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Thursday, 11 February 2016

WRITERS ON WRITING #77: Elizabeth Jane Howard


I have a power, a little beyond me, to design a certain type of communication for people who have not got this power.  I can show them a certain sense of proportion –– give them some balance –– which is all that a design is for –– to put something in its right place in relation to whatever lies on either side of it.  Proportion is always beautiful: beauty is always significant; therefore design is always necessary, and I am one of the thousands of designers… He was warm and smiling from the centre of his heart and he kept his head very still until the glow had spread to it, as he had learned long ago not to fly to a piece of paper with the first little vestige of an idea, which merely blunts the memory and renders it indiscriminate.  He remembered an argument with Jimmy about this, because not immediately recording them meant that one forgot some of the idea, and Jimmy had thought this lazy and wasteful.  He couldn’t make Jimmy understand that it wasn’t:  that it was wasteful and lazy not to make one’s memory work for one; it had to select what was worth remembering and then wait for it –– instead of premature explosions of paper.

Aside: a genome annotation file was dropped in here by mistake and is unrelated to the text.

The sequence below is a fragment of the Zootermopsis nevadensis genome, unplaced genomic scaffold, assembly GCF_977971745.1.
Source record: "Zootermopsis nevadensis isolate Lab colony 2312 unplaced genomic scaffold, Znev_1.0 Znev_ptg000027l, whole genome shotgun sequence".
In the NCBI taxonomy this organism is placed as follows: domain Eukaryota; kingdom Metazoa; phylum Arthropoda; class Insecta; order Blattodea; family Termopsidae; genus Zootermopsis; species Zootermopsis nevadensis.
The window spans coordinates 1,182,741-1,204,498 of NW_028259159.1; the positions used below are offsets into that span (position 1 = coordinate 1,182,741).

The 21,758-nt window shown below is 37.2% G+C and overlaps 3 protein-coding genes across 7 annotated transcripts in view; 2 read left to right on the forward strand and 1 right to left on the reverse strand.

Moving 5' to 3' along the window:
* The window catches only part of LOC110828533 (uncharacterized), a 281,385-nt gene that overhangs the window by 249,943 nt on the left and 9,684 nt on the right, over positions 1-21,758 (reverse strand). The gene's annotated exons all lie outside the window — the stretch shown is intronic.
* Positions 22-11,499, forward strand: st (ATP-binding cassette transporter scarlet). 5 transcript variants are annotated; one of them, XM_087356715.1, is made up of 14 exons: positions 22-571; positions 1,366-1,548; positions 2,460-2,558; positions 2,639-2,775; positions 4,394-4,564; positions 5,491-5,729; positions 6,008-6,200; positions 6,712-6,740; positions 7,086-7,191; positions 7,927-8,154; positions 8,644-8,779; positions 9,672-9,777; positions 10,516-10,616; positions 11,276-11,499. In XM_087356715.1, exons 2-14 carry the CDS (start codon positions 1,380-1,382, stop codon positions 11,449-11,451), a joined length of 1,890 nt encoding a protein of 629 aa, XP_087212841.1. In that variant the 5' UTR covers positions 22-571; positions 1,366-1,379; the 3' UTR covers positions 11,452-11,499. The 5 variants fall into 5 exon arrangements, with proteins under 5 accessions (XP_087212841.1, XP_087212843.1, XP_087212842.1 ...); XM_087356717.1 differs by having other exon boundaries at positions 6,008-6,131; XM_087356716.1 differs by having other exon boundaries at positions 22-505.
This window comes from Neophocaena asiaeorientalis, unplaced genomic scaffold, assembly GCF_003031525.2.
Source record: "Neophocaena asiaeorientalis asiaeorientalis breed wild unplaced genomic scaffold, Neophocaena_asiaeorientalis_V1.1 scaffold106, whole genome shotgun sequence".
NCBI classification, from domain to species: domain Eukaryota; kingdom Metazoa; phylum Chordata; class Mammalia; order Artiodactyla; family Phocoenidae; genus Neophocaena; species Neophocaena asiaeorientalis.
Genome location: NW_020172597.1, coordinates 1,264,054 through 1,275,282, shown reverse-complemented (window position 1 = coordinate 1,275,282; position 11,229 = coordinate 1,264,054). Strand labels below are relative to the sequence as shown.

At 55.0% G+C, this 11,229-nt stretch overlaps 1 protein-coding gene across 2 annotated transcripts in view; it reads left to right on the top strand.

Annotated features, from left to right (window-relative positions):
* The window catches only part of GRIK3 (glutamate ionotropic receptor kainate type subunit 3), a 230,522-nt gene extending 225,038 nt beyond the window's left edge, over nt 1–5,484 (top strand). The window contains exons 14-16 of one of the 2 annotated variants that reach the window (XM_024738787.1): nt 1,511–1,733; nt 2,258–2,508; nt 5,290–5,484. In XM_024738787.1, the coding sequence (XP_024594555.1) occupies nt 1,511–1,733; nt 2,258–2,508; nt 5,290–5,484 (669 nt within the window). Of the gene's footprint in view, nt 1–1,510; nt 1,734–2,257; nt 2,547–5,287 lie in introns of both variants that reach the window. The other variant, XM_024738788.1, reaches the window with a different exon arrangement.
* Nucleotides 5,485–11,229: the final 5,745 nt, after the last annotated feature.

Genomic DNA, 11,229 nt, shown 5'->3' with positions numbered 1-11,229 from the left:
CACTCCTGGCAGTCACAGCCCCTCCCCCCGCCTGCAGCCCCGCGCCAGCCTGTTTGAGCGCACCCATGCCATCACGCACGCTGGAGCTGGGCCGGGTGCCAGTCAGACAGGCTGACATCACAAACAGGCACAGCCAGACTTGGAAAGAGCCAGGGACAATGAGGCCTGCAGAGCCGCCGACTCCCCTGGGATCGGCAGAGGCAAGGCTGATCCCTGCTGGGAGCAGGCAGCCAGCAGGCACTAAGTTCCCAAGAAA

The Sea Change (1959)



Click HERE to read an interview with UK novelist ELIZABETH JANE HOWARD (1923-2014) by ELIZABETH DAY published in the online archive of The Guardian.

You might also enjoy:
KINGSLEY AMIS That Uncertain Feeling (1955)
WRITERS ON WRITING #52: Sarah Waters
WRITERS ON WRITING #48: Hilary Mantel

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